Because regulation works! And it’s time for a new approach to cannabis.

The debate over marijuana regulation isn’t about whether marijuana should exist or whether people should use it. The reality is, even after decades of prohibition, cannabis is used by large numbers of people and is clearly here to stay. Given that reality, the question is how Maryland can most effectively regulate cannabis — ensuring the rights and freedoms of responsible consumers while working to reduce the harms of both cannabis use and our marijuana policies.

Our state’s policies must not harm innocent people, but should instead advance social justice, protect youth, promote public health, and create jobs. Here are ten reasons why taxing and regulating cannabis like alcohol will help accomplish those goals:

1) Taxing and regulating cannabis will create thousands of new jobs and bring in millions in tax revenue. In Colorado, a state with a smaller population than Maryland, the state brought in $200 million in cannabis taxes and fees in 2016. The cannabis industry will also create thousands of good, middle-class jobs for Marylanders; Colorado has more than 30,000 people actively licensed to handle cannabis, plus many more working in related fields.

2) Cannabis is safer than alcohol. The Institute of Medicine has found cannabis to be far less addictive than alcohol or tobacco. Unlike alcohol, cannabis has never caused a fatal overdose and is not associated with violent crime and domestic violence. Adults should be able to make the safer choice.

3) Regulation reduces racially-disproportionate arrests. Black Marylanders are three times more likely to be arrested for marijuana possession than other Marylanders. Eliminating the more than 4,000 arrests for cannabis possession each year will dramatically reduce this disparity.

4) Regulation keeps cannabis sales away from schools. Unlike licensed businesses selling liquor or tobacco, sellers of cannabis are pushed underground and operate virtually anywhere. More than 40% of high schoolers know a peer who sells cannabis in school, while less than 1% have a peer who sells alcohol. Regulating cannabis would move sales into safe, licensed retail stores at least 300 feet away from schools, where workers check ID. The most in-depth surveys suggest modest decreases in rates of youth cannabis use in Colorado and Washington, both of which approved initiatives to regulate cannabis like alcohol in 2012.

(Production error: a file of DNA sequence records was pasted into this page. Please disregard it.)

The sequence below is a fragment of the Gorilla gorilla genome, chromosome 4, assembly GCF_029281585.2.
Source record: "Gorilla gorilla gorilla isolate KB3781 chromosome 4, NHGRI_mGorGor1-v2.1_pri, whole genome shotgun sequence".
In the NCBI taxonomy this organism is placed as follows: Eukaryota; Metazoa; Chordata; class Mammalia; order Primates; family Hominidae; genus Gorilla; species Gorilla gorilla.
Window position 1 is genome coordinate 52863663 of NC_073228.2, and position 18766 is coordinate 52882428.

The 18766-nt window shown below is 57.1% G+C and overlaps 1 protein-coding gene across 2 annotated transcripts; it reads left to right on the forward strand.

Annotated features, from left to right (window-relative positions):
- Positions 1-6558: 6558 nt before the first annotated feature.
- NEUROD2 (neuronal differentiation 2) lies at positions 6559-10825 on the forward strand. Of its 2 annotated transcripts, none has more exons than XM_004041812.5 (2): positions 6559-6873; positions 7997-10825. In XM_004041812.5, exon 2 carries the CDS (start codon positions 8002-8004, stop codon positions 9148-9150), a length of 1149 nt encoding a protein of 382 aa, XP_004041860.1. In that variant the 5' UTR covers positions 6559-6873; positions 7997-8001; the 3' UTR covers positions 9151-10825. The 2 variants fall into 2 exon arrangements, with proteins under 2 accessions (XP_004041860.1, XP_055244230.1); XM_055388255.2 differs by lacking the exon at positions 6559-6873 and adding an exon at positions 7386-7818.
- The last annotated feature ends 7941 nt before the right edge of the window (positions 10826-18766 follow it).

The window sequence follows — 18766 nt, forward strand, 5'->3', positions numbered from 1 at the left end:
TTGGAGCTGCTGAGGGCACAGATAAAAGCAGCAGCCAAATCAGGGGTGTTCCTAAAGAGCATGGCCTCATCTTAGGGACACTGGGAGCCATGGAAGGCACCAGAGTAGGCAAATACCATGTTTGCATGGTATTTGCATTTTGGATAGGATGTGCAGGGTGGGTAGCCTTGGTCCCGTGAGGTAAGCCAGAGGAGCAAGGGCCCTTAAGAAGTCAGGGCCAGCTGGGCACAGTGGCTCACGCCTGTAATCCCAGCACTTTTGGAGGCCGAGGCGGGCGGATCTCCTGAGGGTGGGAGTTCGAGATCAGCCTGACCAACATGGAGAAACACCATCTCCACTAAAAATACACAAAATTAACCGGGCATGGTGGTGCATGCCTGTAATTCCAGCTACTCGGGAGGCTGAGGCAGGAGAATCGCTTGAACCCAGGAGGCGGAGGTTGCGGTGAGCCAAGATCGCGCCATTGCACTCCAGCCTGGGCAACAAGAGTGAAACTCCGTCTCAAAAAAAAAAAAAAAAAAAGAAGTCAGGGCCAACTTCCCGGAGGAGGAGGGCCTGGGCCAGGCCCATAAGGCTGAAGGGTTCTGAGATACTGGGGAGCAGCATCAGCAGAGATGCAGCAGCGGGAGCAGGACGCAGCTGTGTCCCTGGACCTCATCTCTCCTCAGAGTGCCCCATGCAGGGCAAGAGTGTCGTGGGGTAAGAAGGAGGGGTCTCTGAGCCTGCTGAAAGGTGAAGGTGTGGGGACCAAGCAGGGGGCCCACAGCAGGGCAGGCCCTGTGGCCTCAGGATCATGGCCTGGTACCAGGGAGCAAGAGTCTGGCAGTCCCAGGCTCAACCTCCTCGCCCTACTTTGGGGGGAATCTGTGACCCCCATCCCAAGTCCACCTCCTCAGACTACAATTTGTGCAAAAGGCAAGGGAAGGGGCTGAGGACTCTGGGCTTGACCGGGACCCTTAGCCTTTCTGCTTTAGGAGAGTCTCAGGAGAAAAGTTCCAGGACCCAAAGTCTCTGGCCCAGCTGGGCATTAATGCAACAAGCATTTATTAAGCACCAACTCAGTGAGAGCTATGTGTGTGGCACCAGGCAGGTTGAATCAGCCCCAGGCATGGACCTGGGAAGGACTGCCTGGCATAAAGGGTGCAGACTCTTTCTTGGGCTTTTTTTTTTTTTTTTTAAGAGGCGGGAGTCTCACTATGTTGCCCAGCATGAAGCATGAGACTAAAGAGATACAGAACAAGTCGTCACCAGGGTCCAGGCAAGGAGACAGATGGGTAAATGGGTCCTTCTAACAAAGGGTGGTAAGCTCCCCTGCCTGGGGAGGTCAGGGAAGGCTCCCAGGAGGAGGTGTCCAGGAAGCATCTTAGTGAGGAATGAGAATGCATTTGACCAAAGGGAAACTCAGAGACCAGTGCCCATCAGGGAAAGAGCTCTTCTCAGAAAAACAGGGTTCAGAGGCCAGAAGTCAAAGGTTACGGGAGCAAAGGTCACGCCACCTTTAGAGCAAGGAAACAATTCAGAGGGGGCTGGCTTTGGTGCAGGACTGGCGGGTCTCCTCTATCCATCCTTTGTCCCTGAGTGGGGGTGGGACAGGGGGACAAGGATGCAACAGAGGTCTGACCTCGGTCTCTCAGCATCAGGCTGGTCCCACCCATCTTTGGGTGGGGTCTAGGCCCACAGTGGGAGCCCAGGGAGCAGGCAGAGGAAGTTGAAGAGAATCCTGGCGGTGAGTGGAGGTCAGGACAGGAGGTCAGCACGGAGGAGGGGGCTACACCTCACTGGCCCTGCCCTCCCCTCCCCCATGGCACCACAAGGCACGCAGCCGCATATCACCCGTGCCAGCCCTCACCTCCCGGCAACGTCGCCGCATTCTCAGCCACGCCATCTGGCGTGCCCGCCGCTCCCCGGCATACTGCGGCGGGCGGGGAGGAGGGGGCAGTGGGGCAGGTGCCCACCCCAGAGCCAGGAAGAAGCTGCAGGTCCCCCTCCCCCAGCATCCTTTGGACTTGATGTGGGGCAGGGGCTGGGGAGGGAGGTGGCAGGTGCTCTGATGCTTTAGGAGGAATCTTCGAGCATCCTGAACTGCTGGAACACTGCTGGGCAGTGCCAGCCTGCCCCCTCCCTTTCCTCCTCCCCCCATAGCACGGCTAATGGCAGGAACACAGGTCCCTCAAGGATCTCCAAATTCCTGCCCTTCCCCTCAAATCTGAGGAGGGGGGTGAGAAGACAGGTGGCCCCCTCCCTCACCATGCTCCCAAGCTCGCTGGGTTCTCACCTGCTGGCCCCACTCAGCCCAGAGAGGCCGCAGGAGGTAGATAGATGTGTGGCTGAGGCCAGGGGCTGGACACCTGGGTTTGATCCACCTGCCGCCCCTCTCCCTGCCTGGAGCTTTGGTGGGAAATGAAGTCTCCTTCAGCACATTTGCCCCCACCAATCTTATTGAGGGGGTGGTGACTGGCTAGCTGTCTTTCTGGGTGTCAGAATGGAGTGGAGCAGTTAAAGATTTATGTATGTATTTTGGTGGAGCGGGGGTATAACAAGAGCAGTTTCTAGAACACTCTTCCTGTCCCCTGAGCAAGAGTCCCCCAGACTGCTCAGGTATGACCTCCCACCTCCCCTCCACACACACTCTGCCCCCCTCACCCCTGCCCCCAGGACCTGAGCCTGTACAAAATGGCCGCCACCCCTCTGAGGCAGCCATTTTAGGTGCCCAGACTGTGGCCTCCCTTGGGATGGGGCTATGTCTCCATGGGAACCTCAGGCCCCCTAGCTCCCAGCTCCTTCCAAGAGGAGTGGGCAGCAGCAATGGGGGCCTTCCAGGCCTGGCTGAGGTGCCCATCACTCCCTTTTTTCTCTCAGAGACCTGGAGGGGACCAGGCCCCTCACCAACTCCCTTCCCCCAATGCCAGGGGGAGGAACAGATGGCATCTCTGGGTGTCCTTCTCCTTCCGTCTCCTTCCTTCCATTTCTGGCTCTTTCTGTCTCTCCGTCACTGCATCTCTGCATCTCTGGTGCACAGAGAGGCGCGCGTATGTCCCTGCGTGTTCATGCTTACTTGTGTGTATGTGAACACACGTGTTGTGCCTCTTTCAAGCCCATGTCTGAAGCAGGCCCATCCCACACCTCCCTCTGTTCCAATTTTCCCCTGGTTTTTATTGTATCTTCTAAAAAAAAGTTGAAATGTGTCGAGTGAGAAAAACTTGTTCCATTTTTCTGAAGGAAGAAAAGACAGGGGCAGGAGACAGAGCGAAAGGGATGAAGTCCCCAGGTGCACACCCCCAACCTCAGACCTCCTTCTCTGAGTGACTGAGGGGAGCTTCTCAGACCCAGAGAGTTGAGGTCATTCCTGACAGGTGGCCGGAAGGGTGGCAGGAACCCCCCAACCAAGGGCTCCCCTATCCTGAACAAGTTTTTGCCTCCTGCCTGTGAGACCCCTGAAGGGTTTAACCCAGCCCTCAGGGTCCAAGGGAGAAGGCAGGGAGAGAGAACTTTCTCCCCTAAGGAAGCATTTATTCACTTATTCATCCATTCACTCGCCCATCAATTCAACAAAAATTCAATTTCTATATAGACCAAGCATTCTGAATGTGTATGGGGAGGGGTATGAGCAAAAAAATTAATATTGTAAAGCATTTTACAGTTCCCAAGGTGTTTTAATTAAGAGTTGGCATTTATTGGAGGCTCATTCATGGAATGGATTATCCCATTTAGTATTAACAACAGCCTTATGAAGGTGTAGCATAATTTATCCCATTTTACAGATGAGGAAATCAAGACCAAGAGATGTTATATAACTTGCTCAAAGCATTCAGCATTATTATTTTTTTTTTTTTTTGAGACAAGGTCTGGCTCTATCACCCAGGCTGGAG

5) Regulation will reduce violence. As with alcohol prohibition in the 1920s, since drug-related disputes can’t be solved lawfully, violence is inevitable. As a result, cannabis users and sellers face dangers due to prohibition. In Prince George’s County, the Chief of Police has attributed a 25% increase in homicides in 2016 to the lack of a legal supply chain for cannabis.

6) Prohibition makes control impossible. Prohibition deprives workers and the environment of the legal protections they are entitled to. It also guarantees cannabis won’t undergo quality control testing, resulting in possible contamination by pesticides, fertilizers, molds, bacteria, or the lacing of cannabis with other drugs. Regulated retailers will sell only products that have been tested by labs, labeled with their potency, and contain inserts explaining potential dangers and how to recognize problematic use. Edibles will be in opaque, child-proof packaging.

7) Regulating cannabis in Maryland could help fund education and drug treatment. In 2015, Lt. Gov. Rutherford, who led a state task force on the opioid crisis, called for massive amounts of additional spending, but said he was “not sure how we’re going to fund this.” In other states like Colorado, tax revenues from marijuana sales have funded the building of new schools. 

8) Public education works to address public health concerns. For example, strict regulations on cigarette sales and advertising, plus a robust public education campaign, caused teens’ tobacco use to plummet 79% from its peak in 1997. The same can be done for cannabis. In addition, arrests for driving under the influence of cannabis dropped between 2014 and 2015 in Colorado, likely due to public education efforts.

9) Arresting, citing, and prosecuting marijuana offenders diverts police time from serious crime. In 2015, Baltimore’s officers only solved 31% of homicides, and in 2016, the rate was still less than 40%. Ending prohibition frees up time and resources to solve violent crimes.

10) Regulation can also help improve police/ community relationships. A Department of Justice study found that trusting relationships with the local community was one of the most important factors in whether police were effective in solving violent crimes. As Washington, D.C.’s former police chief put it: “All these [marijuana] arrests do is make people hate us.”